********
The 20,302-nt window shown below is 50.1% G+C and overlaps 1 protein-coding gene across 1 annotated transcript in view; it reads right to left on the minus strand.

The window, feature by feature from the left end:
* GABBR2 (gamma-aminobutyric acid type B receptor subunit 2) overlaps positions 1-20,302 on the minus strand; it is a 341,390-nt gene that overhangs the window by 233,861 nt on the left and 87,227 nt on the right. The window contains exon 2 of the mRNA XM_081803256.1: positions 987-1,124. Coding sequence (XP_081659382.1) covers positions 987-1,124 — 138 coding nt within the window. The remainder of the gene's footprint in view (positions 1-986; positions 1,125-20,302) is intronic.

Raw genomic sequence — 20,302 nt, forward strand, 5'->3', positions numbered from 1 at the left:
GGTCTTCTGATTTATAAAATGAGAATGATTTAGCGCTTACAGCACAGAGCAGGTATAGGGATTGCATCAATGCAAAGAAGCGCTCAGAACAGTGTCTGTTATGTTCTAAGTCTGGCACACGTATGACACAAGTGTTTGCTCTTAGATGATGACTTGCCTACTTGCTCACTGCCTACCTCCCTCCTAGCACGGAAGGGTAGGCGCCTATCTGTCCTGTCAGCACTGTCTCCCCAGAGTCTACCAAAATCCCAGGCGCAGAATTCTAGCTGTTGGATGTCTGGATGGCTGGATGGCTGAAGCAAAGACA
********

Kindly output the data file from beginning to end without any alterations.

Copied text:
The 20,302-nt window shown below is 50.1% G+C and overlaps 1 protein-coding gene across 1 annotated transcript in view; it reads right to left on the minus strand.

The window, feature by feature from the left end:
* GABBR2 (gamma-aminobutyric acid type B receptor subunit 2) overlaps positions 1-20,302 on the minus strand; it is a 341,390-nt gene that overhangs the window by 233,861 nt on the left and 87,227 nt on the right. The window contains exon 2 of the mRNA XM_081803256.1: positions 987-1,124. Coding sequence (XP_081659382.1) covers positions 987-1,124 — 138 coding nt within the window. The remainder of the gene's footprint in view (positions 1-986; positions 1,125-20,302) is intronic.

Raw genomic sequence — 20,302 nt, forward strand, 5'->3', positions numbered from 1 at the left:
GGTCTTCTGATTTATAAAATGAGAATGATTTAGCGCTTACAGCACAGAGCAGGTATAGGGATTGCATCAATGCAAAGAAGCGCTCAGAACAGTGTCTGTTATGTTCTAAGTCTGGCACACGTATGACACAAGTGTTTGCTCTTAGATGATGACTTGCCTACTTGCTCACTGCCTACCTCCCTCCTAGCACGGAAGGGTAGGCGCCTATCTGTCCTGTCAGCACTGTCTCCCCAGAGTCTACCAAAATCCCAGGCGCAGAATTCTAGCTGTTGGATGTCTGGATGGCTGGATGGCTGAAGCAAAGACA